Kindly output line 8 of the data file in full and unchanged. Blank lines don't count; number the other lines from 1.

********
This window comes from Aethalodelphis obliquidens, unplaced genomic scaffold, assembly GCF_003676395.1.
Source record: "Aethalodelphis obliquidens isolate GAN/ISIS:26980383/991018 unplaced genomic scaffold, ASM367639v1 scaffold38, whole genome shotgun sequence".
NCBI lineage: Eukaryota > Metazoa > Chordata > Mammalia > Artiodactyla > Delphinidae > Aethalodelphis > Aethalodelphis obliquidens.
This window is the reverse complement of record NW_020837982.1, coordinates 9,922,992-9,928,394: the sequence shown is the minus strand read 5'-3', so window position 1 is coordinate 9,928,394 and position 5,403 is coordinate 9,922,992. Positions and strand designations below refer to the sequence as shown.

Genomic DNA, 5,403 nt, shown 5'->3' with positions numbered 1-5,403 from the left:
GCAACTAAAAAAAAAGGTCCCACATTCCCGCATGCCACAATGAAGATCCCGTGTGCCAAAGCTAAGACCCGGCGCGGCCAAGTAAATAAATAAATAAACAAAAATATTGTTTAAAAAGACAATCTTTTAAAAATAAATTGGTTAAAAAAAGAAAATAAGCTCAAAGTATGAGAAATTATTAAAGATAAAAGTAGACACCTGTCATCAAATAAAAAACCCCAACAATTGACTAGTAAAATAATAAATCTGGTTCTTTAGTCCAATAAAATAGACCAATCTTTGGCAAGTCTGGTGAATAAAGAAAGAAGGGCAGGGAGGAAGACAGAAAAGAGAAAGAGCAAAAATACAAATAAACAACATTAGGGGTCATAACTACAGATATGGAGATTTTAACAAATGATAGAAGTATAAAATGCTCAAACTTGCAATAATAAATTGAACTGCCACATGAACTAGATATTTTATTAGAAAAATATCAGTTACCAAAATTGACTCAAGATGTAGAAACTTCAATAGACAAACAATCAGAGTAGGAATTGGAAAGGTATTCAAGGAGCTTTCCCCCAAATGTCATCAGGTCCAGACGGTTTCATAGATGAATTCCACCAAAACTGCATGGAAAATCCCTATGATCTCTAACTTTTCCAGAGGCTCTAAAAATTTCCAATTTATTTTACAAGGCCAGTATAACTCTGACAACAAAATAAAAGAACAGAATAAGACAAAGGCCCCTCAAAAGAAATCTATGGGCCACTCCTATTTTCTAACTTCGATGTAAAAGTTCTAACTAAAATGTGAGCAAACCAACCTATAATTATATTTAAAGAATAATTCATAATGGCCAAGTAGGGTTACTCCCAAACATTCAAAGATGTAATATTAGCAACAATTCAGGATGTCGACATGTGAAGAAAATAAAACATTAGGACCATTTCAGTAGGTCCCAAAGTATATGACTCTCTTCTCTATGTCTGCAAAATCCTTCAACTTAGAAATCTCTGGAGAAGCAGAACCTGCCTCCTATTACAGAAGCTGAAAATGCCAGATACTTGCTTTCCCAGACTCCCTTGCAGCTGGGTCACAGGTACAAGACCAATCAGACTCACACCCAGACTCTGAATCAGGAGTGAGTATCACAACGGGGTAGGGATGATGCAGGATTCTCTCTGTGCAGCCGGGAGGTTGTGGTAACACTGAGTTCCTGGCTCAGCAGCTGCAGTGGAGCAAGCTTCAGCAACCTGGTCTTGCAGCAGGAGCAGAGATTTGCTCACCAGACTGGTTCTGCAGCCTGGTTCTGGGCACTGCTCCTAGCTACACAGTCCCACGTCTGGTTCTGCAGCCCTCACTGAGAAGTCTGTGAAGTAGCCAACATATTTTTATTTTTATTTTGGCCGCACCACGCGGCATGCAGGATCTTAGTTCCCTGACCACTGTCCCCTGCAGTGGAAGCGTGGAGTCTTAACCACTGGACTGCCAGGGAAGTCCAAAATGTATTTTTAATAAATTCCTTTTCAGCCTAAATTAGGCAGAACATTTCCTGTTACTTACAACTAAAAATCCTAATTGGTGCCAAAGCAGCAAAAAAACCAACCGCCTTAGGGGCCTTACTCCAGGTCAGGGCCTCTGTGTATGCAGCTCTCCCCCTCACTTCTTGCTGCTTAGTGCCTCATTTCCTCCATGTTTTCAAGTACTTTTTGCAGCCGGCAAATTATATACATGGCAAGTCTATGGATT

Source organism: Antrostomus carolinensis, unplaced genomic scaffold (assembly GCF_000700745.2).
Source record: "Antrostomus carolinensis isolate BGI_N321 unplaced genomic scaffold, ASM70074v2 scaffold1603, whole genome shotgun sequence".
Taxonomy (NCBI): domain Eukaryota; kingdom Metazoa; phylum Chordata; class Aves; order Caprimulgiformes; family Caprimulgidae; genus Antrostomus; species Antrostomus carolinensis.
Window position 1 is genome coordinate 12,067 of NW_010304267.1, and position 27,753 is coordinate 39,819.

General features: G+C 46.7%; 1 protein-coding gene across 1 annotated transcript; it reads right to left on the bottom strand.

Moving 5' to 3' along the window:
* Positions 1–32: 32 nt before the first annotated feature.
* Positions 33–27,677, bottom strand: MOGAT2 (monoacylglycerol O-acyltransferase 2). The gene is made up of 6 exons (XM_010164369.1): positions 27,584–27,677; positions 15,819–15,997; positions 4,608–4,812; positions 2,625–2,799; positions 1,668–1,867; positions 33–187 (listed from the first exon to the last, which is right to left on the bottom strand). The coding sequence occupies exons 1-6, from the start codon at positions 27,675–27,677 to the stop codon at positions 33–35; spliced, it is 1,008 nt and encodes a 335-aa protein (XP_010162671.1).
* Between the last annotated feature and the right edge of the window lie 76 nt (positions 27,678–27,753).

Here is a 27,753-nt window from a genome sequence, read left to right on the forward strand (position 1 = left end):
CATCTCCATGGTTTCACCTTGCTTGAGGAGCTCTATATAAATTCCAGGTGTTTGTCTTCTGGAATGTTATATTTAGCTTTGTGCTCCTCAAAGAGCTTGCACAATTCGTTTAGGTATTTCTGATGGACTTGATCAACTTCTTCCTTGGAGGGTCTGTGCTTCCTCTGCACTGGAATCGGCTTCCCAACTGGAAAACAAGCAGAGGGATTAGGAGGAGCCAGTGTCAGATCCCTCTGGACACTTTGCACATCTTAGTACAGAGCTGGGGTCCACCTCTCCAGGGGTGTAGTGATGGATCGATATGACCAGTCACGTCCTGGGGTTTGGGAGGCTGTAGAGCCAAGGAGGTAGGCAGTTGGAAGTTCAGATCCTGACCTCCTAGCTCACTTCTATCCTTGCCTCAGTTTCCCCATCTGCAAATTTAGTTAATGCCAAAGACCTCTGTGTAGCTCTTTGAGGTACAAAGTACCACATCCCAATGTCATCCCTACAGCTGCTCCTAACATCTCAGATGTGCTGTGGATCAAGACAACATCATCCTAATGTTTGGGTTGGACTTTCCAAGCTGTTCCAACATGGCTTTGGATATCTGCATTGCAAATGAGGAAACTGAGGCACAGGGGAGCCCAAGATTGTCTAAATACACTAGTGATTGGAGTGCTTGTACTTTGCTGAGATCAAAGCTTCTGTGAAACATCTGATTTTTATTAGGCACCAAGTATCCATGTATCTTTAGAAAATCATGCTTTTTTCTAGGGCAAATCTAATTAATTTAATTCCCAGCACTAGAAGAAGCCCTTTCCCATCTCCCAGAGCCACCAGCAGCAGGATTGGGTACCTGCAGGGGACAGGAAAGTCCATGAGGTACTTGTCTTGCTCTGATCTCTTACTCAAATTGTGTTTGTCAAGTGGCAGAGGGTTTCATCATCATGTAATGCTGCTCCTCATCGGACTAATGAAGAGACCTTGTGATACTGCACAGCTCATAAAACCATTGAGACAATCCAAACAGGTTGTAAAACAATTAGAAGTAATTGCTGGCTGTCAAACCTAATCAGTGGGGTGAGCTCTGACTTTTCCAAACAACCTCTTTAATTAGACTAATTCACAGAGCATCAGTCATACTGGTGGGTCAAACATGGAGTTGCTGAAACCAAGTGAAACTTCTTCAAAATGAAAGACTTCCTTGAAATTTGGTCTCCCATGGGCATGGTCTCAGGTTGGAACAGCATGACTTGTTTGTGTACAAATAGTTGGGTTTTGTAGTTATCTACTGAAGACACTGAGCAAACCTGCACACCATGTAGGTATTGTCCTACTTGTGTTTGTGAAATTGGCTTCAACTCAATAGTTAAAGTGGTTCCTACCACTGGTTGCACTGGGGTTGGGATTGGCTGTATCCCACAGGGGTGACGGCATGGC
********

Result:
Source record: "Antrostomus carolinensis isolate BGI_N321 unplaced genomic scaffold, ASM70074v2 scaffold1603, whole genome shotgun sequence".